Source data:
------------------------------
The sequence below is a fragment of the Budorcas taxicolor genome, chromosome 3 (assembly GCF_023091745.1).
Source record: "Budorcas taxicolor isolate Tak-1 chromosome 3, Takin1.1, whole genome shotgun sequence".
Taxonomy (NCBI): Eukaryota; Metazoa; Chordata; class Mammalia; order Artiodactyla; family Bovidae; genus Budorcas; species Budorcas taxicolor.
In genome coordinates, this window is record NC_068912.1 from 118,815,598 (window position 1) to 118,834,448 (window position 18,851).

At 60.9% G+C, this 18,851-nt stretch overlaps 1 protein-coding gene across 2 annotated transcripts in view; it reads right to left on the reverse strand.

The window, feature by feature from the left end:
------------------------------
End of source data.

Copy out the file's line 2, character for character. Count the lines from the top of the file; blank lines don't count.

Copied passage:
Source record: "Budorcas taxicolor isolate Tak-1 chromosome 3, Takin1.1, whole genome shotgun sequence".